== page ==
Logitech to roll out carbon labelling

Electronics giant Logitech is set to introduce labels communicating the carbon footprint of products to its entire portfolio, starting this year.

The move builds on 1.5C-aligned emissions targets 

The move builds on 1.5C-aligned emissions targets 

The firm said that the move, announced on Wednesday (17 June), will help customers to make informed buying choices and learn more about the environmental impact of their products.

In order to develop the labels, Logitech has collaborated with Natural Capital Partners, iPoint Group and DEKRA to develop a robust life cycle analysis process which takes into account the entirety of life-cycle emissions, from raw materials to consumer use and end-of-life. Packaging is also included.

The results of the life cycle analyses will be communicated to consumers via on-pack labelling and via information on the Logitech website. These communications will be made available for gaming products in the second half od 2020, with an international portfolio-wide to follow in the future.

Given that carbon labelling is in its relative infancy and not yet mandated by any national government, Logitech will share its life cycle analysis methodology and design learnings with other businesses across the electronics sector and beyond.

“We recognize the scale of the environmental challenges facing our planet today,” Logitech’s chief executive Bracken Darrell said. “We are doubling down on our efforts to reduce our environmental impact, yet we can’t do it alone… It will take an industry-wide effort to truly make a difference.”

Logitech is notably developing 1.5C-aligned science-based climate targets and is a member of The Climate Group’s RE100 initiative, striving to source 100% renewable electricity by 2030, up from 75% in 2019. The firm last year announced that its portfolio of gaming products had been certified as carbon-neutral by Natural Capital Partners, in line with the organisation’s Carbon Neutral Protocol, due to operational emissions reductions and investments in offsetting.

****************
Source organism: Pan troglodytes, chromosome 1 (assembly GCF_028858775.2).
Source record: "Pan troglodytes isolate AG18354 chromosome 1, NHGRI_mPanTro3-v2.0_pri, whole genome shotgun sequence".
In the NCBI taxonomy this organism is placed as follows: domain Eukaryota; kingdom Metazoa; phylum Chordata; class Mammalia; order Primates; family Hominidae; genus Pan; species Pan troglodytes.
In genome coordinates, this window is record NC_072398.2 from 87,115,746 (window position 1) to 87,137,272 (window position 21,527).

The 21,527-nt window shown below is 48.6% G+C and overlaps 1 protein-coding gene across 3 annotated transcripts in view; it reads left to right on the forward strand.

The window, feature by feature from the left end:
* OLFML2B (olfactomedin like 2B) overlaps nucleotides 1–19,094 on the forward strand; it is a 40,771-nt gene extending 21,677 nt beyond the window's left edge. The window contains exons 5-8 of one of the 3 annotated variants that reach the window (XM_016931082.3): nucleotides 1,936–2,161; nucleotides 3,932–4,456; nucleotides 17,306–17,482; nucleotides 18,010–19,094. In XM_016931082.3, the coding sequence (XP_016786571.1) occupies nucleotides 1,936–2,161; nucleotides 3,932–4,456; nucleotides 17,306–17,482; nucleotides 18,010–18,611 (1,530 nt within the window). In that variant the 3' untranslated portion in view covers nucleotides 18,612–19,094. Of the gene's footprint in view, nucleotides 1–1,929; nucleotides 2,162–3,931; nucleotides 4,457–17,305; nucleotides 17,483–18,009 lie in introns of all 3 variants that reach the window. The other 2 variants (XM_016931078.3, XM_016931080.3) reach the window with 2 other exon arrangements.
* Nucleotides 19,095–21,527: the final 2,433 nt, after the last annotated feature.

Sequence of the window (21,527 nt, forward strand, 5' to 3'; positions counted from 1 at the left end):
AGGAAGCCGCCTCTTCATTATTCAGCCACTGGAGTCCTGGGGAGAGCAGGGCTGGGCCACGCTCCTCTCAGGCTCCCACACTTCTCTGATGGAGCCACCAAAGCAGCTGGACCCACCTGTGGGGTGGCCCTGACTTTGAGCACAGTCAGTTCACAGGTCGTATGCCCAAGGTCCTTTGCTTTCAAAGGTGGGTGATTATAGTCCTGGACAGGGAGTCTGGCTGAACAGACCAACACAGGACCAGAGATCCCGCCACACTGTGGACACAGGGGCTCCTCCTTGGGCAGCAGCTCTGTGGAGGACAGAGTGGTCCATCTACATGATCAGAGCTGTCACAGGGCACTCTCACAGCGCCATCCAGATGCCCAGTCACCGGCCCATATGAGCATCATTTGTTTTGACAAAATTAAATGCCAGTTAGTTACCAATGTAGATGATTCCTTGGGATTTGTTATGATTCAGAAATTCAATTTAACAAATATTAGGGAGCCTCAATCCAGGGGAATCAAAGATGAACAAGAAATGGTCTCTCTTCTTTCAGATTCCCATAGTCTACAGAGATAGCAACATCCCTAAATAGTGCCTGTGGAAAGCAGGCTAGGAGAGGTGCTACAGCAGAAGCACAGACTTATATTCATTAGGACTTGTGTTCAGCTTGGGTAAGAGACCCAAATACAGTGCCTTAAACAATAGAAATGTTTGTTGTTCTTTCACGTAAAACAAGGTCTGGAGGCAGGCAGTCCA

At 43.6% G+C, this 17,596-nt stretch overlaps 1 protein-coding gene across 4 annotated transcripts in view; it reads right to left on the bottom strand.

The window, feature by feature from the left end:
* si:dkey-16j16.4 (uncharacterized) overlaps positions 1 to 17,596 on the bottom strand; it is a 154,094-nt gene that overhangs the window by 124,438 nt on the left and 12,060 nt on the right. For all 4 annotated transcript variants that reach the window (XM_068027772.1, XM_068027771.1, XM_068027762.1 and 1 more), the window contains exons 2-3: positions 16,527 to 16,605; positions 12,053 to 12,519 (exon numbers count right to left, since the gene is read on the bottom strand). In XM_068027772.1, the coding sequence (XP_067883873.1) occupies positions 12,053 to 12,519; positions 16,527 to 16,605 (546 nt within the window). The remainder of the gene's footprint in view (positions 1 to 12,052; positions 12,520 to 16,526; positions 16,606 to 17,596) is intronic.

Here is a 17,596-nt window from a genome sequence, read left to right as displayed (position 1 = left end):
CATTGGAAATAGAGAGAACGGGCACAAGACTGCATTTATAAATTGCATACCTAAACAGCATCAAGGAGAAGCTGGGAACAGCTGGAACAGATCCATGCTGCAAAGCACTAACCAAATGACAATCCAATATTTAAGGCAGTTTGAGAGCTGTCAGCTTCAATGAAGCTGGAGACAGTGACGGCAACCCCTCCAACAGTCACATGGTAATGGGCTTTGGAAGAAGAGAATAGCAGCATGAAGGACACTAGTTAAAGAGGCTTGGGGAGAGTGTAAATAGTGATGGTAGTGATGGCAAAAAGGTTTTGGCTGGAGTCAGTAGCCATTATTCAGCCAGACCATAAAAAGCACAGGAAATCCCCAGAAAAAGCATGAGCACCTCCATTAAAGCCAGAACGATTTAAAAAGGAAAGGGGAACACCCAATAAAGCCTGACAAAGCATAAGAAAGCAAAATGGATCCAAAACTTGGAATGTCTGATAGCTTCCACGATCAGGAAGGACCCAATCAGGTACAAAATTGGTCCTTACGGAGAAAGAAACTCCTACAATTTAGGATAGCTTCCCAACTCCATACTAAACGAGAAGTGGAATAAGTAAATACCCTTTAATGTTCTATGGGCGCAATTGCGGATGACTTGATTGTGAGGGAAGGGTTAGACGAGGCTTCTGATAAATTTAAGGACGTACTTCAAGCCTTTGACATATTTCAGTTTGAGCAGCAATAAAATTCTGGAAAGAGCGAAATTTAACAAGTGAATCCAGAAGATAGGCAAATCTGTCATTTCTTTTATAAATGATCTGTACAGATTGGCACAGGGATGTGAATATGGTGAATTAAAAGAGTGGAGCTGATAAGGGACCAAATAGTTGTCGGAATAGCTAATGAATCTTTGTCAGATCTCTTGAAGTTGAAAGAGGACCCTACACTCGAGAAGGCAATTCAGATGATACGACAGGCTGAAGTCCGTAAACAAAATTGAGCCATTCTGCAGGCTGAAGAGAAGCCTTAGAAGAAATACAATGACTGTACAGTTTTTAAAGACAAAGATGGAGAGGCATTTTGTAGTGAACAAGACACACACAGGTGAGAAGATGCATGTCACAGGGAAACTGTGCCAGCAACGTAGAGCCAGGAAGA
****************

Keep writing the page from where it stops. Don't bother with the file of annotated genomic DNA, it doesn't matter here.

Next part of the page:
Sticker situation

The Carbon Trust recently conducted a global survey of more than 10,000 shoppers, finding that more than two-thirds would like to see carbon labelling introduced on either a voluntary or mandatory basis.

The same survey found that half of British shoppers now consider the carbon impact of their products before purchasing, but find it challenging to access quantitative, comparable data on this topic.

Taking heed of this trend, Quorn Foods began adding carbon labelling to some of its most popular lines in January. Then, Allbirds announced an ambition of becoming the first fashion brand to label every product they make with a carbon footprint. Most recently, Unilever unveiled a new set of sustainability commitments through to 2039, including plans to communicate the carbon footprint and other environmental impacts of products to customers.

Additionally, late last year, Nestle and Premier Foods both revealed that they are considering adding carbon labelling to their products. The companies have both set internal carbon reduction aims – with Premier Foods targeting a 55% absolute footprint reduction by 2025 against a 2018 baseline, and Nestle aiming for net-zero on a global basis by 2050 – and claim labelling could help engage customers with their efforts.

Little seems to be moving on mandatory labelling legislation, however – except in Denmark, where all food sold through supermarkets will need to have on-pack carbon labelling in the coming years.

Sarah George



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